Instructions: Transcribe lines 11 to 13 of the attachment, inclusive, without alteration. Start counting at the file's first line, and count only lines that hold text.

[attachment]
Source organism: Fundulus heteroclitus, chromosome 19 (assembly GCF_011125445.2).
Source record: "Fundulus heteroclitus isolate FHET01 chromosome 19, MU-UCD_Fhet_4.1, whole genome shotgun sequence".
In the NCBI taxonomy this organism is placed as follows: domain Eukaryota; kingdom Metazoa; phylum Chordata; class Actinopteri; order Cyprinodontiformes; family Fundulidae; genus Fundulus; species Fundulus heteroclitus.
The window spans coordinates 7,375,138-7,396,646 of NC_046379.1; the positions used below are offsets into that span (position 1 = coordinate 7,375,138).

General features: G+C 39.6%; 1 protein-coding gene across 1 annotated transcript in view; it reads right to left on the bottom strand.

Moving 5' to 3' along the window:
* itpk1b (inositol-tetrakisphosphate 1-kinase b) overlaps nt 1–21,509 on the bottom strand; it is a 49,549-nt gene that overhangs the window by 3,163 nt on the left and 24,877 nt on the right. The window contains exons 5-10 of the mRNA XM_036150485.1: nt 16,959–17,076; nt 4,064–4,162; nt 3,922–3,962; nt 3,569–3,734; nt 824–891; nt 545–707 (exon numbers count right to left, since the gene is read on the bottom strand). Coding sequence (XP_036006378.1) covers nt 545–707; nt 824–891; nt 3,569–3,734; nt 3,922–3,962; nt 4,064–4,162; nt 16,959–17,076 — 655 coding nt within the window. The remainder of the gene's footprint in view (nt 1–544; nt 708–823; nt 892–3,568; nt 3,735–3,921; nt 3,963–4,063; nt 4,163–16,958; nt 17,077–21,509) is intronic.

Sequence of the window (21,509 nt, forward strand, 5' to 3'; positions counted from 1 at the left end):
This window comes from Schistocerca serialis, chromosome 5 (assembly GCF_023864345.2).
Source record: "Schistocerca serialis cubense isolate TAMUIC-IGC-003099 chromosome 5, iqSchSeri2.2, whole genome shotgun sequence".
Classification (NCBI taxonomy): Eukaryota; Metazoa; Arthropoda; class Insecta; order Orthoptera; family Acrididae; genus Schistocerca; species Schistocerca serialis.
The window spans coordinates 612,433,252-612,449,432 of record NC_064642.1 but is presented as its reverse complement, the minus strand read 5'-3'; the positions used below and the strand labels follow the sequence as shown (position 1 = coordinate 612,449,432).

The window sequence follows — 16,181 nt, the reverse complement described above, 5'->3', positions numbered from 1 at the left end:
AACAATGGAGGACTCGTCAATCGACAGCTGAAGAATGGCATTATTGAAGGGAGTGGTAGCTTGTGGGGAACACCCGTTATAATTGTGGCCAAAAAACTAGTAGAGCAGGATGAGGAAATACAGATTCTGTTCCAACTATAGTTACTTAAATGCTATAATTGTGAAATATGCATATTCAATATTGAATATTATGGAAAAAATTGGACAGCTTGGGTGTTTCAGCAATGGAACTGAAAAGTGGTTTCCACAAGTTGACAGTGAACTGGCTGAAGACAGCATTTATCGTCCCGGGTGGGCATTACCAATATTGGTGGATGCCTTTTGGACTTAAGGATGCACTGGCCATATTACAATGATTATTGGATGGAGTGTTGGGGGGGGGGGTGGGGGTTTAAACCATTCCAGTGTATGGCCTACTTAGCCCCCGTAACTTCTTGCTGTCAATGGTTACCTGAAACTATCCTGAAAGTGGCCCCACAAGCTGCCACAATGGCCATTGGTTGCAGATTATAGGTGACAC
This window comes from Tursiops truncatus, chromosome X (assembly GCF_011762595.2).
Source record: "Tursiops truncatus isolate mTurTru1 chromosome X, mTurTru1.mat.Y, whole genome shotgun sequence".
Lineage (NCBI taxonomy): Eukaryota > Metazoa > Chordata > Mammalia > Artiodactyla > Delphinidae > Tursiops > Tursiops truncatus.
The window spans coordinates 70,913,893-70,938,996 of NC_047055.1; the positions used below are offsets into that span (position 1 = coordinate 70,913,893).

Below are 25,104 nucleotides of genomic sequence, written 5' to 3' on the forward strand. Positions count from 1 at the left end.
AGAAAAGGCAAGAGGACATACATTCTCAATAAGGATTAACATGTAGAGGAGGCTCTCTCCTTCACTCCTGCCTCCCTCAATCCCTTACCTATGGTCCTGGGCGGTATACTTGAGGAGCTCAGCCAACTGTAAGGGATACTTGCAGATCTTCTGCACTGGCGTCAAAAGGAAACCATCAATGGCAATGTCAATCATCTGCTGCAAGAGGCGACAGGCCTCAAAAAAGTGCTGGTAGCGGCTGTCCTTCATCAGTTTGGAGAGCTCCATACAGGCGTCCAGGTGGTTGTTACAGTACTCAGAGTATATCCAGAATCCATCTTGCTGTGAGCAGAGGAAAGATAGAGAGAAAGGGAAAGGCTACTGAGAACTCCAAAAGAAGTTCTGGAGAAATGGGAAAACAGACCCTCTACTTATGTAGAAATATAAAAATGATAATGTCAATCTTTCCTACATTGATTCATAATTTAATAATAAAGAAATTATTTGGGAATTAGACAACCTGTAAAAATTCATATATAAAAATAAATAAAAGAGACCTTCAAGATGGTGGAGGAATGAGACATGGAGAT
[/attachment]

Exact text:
Classification (NCBI taxonomy): Eukaryota; Metazoa; Arthropoda; class Insecta; order Orthoptera; family Acrididae; genus Schistocerca; species Schistocerca serialis.
The window spans coordinates 612,433,252-612,449,432 of record NC_064642.1 but is presented as its reverse complement, the minus strand read 5'-3'; the positions used below and the strand labels follow the sequence as shown (position 1 = coordinate 612,449,432).

The window sequence follows — 16,181 nt, the reverse complement described above, 5'->3', positions numbered from 1 at the left end: